Certainly Lewis would never have accepted a godless view of evolution. And that is, in a sense, my very point. To accept evolution says nothing regarding one’s belief in God, in the binary sense of God exists/does not exist. That is, one can be a thoroughgoing theist and support evolution, as I do.

          To say that someone supports evolution is not to make a theological statement (although such a belief necessarily constrains one’s understanding of God). Yet you seem to conflate support of evolution with atheism. The two are entirely separate issues. Though I know of no atheists that support creationism (it is excluded by definition), the questions of God’s existence and evolution’s veracity are sharply distinct.

          The physical evidence for billion-year timescales and evolution is absolutely overwhelming, so on the history question we’re just going to have to agree to disagree.

          Hope you’re well.


          • Tom Harkins says:

            Paul, two quick points. First, I don’t believe your view of “God” is comparable to that of Lewis, and this impacts the differing views of evolution between the two of you. As I understand your view (and certainly correct me if I am in error), there has been no “intervention” by God in history in any “miraculous” fashion. In other words, all “development” of earth and its “history” has proceeded in merely “natural” form throughout. (Perhaps you would distinguish the “Incarnation,” but I am not sure you accept any of the “miraculous” aspects of Jesus with respect to your view of that Incarnation. In fact, I confess to even at this point in the various discussions being somewhat unclear as to exactly what you DO mean by referring to the “Incarnation” with respect to Jesus.) Lewis clearly disagrees with you on that. As you know from your own reading of MIRACLES, Lewis adamantly insisted on the miraculous aspects of Jesus’ life and works (including the resurrection from the dead), which “overrode” the “normal” processes of nature (albeit occurring in a “comparable” fashion). Thus, Lewis’ view of God was not simply in a “binary” sense of God merely “existing,” as you seem to indicate is your view. Lewis believed in a PERSONAL God who could and did intervene in history, both by “miraculous” acts and divine “communications” to his human creatures, and who is vitally interested in the conduct of those human persons, with ETERNAL consequences in those humans’ “supernatural” resurrections from the dead to eternal bliss or “torment” (though Lewis’ view of the nature of the “torment” differs somewhat from that of some perhaps more “orthodox” views such as mine). Consequently, I do insist that your view of evolution as being “consistent” with the existence of “God” is fundamentally distinct from Lewis’ own view of God’s nature and his “relationship” to what he believed as to “evolution.”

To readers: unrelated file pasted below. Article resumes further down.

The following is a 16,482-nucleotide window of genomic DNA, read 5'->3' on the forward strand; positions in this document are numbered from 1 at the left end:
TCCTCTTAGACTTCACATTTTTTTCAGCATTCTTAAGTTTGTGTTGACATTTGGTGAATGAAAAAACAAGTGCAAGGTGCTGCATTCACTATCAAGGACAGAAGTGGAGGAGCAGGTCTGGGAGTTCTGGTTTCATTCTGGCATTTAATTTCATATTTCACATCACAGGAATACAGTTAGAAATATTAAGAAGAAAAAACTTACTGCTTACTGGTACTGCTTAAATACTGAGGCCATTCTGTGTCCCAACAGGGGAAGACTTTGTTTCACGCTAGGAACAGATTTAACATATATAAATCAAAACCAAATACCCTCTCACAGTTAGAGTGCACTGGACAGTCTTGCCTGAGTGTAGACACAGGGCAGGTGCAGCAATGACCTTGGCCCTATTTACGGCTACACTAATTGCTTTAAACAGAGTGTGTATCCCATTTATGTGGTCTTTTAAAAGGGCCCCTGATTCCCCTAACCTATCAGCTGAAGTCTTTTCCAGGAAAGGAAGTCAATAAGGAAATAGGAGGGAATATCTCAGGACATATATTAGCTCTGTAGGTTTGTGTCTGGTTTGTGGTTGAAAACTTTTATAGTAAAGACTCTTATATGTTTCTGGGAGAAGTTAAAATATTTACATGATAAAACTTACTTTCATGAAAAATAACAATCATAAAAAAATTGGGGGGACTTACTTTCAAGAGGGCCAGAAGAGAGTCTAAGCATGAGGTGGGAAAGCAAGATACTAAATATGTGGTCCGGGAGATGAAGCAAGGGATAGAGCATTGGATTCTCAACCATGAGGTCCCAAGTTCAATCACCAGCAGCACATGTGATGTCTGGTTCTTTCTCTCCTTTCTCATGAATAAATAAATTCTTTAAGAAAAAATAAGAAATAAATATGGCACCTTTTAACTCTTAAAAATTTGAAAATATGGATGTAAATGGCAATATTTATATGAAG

Second, with respect to “history,” what I am trying to distinguish between are (a) human-transcribed accounts of what has occurred on the one hand from (b) “scientific” reconstructions from “physical” evidence on the other. The Bible purports to be accounts of people who lived at various times as to what they OBSERVED, or what was “revealed” to them in “personal” encounters with a personal God in one fashion or another, as actually occurring at particular times in “history.” Those may be either true or false, but they cannot simply be “dismissed” with respect to their claims to be efforts at true recordings of actual events. Whereas, the scientific “reconstructions” take the “physical evidence” (such as, for example, fossils and “where they are in the earth’s crust,” or the apparent motions of stars from red and blue shifts) and then “deduce backwards” as to “how long” it took those presently existing “observed” phenomena to “develop” over time. The “conflict” that I am referring to as between “history” (in my sense) and “science” (in your sense) is that “history” says there was a “start date” of when what currently exists was “caused” which is different from that posited by “scientists” because God “intervened” to cause the universe and man to “begin” “full grown.”